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Report No. 196

Euthanasia however permitted in a few countries:

Only one or two States across the world have legalized Euthanasia or Assisted Suicide. Netherlands became the first country to legalise Euthanasia on April 10, 2001. Active Euthanasia and assisted suicide became part of Dutch medical procedures, though controlled by regulations and limitations. The law there gives importance to individual autonomy and freedom of choice when faced with the prospect of a life marked by suffering or deprived of hope.

The legislature in those countries allows patients experiencing unbearable suffering to request euthanasia, and doctors who carry out such mercy killing are to be free from threats of prosecution, provided they have followed the strict procedure. Request to die must be voluntary and after full consideration, and doctor and patient must be convinced that there is no other solution. A second medical opinion must be obtained and life must be ended in a medically appropriate way.

Belgium soon followed Netherlands by enacting a law w.e.f. 23rd September, 2002, permitting Euthanasia. While the Criminal Code remained the same, euthanasia is permitted subject to prescribed conditions. Euthanasia is described under the new law as 'an act on purpose, performed by a third person, in order to end the life of a person who has requested for this act'. (i.e. it is voluntary active euthanasia). Under the law, only a doctor is permitted to perform euthanasia. Euthanasia is permitted when:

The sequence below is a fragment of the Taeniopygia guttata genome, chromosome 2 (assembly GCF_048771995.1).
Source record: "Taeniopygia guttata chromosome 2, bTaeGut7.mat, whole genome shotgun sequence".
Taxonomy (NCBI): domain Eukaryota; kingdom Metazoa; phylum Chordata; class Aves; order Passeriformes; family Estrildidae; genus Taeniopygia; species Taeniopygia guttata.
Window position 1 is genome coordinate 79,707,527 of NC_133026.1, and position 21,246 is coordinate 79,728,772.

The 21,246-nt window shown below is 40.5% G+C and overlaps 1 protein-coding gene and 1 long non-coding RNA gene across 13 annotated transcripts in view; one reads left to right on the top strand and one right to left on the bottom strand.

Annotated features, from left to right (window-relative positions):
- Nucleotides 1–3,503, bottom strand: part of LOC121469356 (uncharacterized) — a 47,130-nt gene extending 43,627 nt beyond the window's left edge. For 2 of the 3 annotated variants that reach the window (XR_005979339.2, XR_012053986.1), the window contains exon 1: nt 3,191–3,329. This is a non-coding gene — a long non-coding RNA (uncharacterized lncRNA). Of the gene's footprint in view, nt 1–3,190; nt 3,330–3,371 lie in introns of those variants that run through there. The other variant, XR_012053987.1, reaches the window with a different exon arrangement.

(i) the patient is an adult or an emancipated minor, capable and conscious at the time of his/her request;

(ii)the request is made voluntarily, is well thought out and reiterated, and is not the result of outside pressure;

(iii)the patient is in a hopeless medical condition and he complains of constant and unbearable physical or mental pain which cannot be relieved, and

(iv)he or she has complied with the conditions prescribed by the new law.

There is a long list of obligations of the doctor in regard to what the parties should be informed, and it is stated that patient's will must be free, the doctor must be sure about the suffering, a second independent doctor must be consulted, there must be discussion with family members and the doctor must even consult a psychiatrist. The physician has to declare his decision before a federal commission composed of eight physicians, four jurists, and four others.

The Northern Territory in Australia made a law for voluntary euthanasia in 1996 but the same became unenforceable after the Federal Parliament passed the Rights of Terminally Ill Act, 1998 on 27 th March, 1998.



Medical Treatment to Terminally Ill Patients (Protection of Patients and Medical Practitioners) Back




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